• Post Reply Bookmark Topic Watch Topic
  • New Topic

A class calling an internal method without an instance ?  RSS feed

 
bob von ilten
Greenhorn
Posts: 21
Linux Mac OS X MySQL Database
  • Mark post as helpful
  • send pies
  • Quote
  • Report post to moderator
In one of the HFJ projects (BeatBox) the following line is the only thing in main() "new BeatBox().buildGUI();". Am I correct in that there really is no instance or object of type BeatBox being created?

Further on in the lesson we are asked to implement JFileChooser. If main is left as is and JFileChooser is implemented via an internal listener class then this code will fail



if you edit main as follows then the above code will work.

 
Henry Wong
author
Sheriff
Posts: 23295
125
C++ Chrome Eclipse IDE Firefox Browser Java jQuery Linux VI Editor Windows
  • Mark post as helpful
  • send pies
  • Quote
  • Report post to moderator
bob von ilten wrote:In one of the HFJ projects (BeatBox) the following line is the only thing in main() "new BeatBox().buildGUI();". Am I correct in that there really is no instance or object of type BeatBox being created?



Of course an instance of BeatBox has been created -- what do you think the "new BeatBox()" part of the expression does?

Henry
 
bob von ilten
Greenhorn
Posts: 21
Linux Mac OS X MySQL Database
  • Mark post as helpful
  • send pies
  • Quote
  • Report post to moderator
Well that is part of what I am trying to understand.

if new BeatBox().buildGUI(); creates an instance how is it addressed what is it reference?

with

BeatBox BeatBoxFc = new BeatBox();
BeatBoxFc.buildGUI();

I know that there is an object created of type BeatBox with a reference value of BeatBoxFc
 
Marco Ehrentreich
best scout
Bartender
Posts: 1294
IntelliJ IDE Java Scala
  • Mark post as helpful
  • send pies
  • Quote
  • Report post to moderator
BeatBoxFc is a reference variable pointing to the created object. Oh, and it's the new operator which creates the object, not the buildGUI() method!

Btw. it should start with a lower-case letter in Java ;-)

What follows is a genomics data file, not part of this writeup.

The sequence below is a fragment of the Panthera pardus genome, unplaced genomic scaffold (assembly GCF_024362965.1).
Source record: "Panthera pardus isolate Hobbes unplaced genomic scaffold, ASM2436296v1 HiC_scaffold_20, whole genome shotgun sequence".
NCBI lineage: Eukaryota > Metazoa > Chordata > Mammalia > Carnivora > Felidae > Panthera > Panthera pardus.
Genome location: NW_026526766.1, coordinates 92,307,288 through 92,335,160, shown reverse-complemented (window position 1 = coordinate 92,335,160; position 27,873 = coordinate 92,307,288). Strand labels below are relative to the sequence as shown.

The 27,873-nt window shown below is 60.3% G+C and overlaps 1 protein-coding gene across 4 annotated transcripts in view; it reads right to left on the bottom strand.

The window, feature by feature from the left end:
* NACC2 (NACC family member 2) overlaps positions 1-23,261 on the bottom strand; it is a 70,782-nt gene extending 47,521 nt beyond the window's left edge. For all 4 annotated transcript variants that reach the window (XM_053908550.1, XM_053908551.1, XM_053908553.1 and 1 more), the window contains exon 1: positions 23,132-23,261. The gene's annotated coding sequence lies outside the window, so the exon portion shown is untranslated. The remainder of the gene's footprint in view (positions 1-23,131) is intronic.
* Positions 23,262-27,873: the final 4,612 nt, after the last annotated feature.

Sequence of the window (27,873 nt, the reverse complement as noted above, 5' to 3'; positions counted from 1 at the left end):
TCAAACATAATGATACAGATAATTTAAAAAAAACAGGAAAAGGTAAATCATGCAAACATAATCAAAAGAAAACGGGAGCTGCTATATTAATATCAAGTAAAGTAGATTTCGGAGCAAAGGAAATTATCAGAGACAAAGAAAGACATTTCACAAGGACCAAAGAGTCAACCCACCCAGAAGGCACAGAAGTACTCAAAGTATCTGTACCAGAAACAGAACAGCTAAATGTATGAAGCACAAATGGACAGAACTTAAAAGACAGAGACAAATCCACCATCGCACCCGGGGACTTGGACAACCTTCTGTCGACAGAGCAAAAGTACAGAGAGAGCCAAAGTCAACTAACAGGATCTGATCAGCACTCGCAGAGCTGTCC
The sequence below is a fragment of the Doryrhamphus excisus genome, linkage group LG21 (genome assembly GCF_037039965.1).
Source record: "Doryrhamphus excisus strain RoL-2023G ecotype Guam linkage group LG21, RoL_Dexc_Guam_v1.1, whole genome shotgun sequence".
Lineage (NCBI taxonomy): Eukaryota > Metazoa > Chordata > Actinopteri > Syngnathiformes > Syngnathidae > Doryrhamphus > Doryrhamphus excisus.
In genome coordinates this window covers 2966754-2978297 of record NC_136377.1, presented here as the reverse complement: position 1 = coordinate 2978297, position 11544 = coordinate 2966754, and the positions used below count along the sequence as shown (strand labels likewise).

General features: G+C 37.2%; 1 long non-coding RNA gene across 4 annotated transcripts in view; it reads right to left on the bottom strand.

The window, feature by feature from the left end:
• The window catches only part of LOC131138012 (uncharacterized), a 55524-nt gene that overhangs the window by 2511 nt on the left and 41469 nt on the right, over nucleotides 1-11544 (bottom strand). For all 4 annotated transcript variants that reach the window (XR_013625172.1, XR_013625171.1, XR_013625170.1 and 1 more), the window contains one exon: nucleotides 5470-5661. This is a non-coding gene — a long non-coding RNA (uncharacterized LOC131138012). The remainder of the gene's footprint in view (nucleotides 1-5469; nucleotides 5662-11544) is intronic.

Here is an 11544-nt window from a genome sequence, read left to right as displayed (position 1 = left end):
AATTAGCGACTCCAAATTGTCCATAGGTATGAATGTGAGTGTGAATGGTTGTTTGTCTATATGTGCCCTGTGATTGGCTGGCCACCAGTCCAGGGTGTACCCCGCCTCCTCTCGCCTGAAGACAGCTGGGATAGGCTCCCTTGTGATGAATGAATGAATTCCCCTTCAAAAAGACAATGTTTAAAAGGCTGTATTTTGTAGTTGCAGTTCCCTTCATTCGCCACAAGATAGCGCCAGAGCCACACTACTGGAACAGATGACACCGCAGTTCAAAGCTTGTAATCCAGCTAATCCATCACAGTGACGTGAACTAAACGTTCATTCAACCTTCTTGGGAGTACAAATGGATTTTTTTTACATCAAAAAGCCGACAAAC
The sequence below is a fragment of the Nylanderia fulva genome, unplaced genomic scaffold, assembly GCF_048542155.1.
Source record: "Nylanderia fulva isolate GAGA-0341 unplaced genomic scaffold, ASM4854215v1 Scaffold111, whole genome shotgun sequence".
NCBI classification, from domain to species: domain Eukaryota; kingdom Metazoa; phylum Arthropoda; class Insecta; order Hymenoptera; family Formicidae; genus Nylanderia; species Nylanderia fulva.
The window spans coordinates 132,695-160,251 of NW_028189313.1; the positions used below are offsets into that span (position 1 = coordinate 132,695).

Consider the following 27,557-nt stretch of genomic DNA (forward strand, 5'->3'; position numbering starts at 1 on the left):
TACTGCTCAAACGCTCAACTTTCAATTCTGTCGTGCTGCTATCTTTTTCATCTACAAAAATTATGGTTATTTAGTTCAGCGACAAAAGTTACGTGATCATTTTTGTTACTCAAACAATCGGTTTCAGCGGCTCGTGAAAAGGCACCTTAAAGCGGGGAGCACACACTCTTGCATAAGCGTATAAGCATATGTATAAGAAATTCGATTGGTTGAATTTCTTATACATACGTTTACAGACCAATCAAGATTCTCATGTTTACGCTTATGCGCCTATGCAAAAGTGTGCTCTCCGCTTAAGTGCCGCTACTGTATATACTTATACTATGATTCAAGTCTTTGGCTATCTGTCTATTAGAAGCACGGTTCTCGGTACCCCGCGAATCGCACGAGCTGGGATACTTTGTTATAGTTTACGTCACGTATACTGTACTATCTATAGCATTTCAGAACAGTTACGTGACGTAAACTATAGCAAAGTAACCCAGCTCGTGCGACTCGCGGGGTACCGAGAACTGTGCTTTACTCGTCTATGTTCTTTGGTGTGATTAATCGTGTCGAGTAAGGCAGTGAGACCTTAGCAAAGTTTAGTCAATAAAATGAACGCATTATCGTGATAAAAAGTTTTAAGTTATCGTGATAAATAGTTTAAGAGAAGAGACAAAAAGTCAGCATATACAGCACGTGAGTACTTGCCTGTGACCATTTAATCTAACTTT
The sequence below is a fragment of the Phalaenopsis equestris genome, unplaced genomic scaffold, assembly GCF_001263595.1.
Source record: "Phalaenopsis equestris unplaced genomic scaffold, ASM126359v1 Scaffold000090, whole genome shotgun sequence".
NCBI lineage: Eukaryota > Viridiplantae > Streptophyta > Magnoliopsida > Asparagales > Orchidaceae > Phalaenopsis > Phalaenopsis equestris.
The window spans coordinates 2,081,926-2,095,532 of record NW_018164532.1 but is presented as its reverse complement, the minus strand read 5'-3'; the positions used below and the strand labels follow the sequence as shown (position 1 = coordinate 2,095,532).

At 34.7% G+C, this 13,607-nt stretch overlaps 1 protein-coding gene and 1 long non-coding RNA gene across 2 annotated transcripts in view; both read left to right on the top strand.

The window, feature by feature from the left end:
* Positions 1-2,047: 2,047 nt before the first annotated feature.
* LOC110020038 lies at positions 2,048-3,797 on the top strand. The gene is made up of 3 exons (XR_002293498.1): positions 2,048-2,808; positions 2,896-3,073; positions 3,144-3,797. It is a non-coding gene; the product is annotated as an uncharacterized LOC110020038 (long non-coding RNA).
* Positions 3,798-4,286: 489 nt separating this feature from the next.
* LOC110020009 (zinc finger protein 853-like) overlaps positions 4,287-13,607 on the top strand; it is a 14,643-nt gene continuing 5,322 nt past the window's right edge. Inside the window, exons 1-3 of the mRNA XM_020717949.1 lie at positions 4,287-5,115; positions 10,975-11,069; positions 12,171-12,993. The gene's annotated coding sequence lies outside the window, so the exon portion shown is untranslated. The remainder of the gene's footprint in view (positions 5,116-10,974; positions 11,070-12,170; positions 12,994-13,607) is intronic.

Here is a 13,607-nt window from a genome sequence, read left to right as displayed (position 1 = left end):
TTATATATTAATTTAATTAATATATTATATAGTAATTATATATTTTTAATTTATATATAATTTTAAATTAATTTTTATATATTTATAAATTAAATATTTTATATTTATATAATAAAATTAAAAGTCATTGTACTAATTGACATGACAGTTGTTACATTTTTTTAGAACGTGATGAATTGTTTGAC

Marco
 
bob von ilten
Greenhorn
Posts: 21
Linux Mac OS X MySQL Database
  • Mark post as helpful
  • send pies
  • Quote
  • Report post to moderator
Yes, thank you I understand that new is what creates the object and that BeatBoxFc is then the reference variable.
If you use this code though, "new BeatBox().buildGUI();" what then is the reference value?
 
Marco Ehrentreich
best scout
Bartender
Posts: 1294
IntelliJ IDE Java Scala
  • Mark post as helpful
  • send pies
  • Quote
  • Report post to moderator
If you chain the call on buildGUI() to the call to the new operator then there isn't a reference variable. You can call buildGUI() directly on the result of new which is the object new created.

In your case it probably won't be very helpful without a reference to the object. If there aren't any side effects which result in reference to this object it will simply be garbage collected soon after you've created it.
 
Stuart A. Burkett
Ranch Hand
Posts: 679
  • Mark post as helpful
  • send pies
  • Quote
  • Report post to moderator
bob von ilten wrote:If you use this code though, "new BeatBox().buildGUI();" what then is the reference value?

Think of it as an anonymous, one time use reference. It's used to call the buildGUI method and then disappears. If you want to call a second method or need a reference to the object for anything else, then you need to split it into two lines in the way you're used to.
 
Jeff Verdegan
Bartender
Posts: 6109
6
Android IntelliJ IDE Java
  • Mark post as helpful
  • send pies
  • Quote
  • Report post to moderator
bob von ilten wrote:Yes, thank you I understand that new is what creates the object and that BeatBoxFc is then the reference variable.
If you use this code though, "new BeatBox().buildGUI();" what then is the reference value?


You seem to be assuming that an object is somehow inherently bound to a specific reference variable, or that it has to have a variable associated with it. That's not the case.

When we do new Something(), that creates an object, and returns a reference to that object. So new Something() is an expression that has a type of "reference to Something." We may happen to assign the reference that is the value of that expression to a variable: Something sth = new Something(), but we don't have to. And even if we do, there's no inherent tie between the object and the variable. The object doesn't know about the variable, and if we later point that variable at a different object with sth = someOtherSomething or set that variable to not point to any object with sth = null, that has no effect at all on the object, other than possibly making it eligible for GC.